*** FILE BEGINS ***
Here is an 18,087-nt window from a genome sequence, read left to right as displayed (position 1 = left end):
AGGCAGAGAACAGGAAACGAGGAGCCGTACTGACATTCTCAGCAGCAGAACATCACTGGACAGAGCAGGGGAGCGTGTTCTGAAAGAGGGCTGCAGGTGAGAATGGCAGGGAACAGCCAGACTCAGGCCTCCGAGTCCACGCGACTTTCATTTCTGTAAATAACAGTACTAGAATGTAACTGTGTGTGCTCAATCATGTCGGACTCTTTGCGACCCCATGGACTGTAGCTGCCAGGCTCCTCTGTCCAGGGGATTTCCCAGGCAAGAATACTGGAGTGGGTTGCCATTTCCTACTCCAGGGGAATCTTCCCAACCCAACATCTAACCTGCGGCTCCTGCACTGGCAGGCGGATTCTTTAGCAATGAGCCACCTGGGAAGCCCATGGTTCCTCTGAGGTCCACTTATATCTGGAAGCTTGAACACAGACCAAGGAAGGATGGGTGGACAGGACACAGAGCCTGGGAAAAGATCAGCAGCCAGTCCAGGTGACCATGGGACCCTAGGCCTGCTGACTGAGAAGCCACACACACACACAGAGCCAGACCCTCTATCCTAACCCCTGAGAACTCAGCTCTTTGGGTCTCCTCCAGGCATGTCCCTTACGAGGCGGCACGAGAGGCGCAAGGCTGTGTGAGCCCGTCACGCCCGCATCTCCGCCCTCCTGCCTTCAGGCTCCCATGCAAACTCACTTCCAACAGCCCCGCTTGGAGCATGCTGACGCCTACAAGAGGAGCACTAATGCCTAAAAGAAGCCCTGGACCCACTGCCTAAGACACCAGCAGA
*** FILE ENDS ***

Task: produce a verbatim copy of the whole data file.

Here is an 18,087-nt window from a genome sequence, read left to right as displayed (position 1 = left end):
AGGCAGAGAACAGGAAACGAGGAGCCGTACTGACATTCTCAGCAGCAGAACATCACTGGACAGAGCAGGGGAGCGTGTTCTGAAAGAGGGCTGCAGGTGAGAATGGCAGGGAACAGCCAGACTCAGGCCTCCGAGTCCACGCGACTTTCATTTCTGTAAATAACAGTACTAGAATGTAACTGTGTGTGCTCAATCATGTCGGACTCTTTGCGACCCCATGGACTGTAGCTGCCAGGCTCCTCTGTCCAGGGGATTTCCCAGGCAAGAATACTGGAGTGGGTTGCCATTTCCTACTCCAGGGGAATCTTCCCAACCCAACATCTAACCTGCGGCTCCTGCACTGGCAGGCGGATTCTTTAGCAATGAGCCACCTGGGAAGCCCATGGTTCCTCTGAGGTCCACTTATATCTGGAAGCTTGAACACAGACCAAGGAAGGATGGGTGGACAGGACACAGAGCCTGGGAAAAGATCAGCAGCCAGTCCAGGTGACCATGGGACCCTAGGCCTGCTGACTGAGAAGCCACACACACACACAGAGCCAGACCCTCTATCCTAACCCCTGAGAACTCAGCTCTTTGGGTCTCCTCCAGGCATGTCCCTTACGAGGCGGCACGAGAGGCGCAAGGCTGTGTGAGCCCGTCACGCCCGCATCTCCGCCCTCCTGCCTTCAGGCTCCCATGCAAACTCACTTCCAACAGCCCCGCTTGGAGCATGCTGACGCCTACAAGAGGAGCACTAATGCCTAAAAGAAGCCCTGGACCCACTGCCTAAGACACCAGCAGA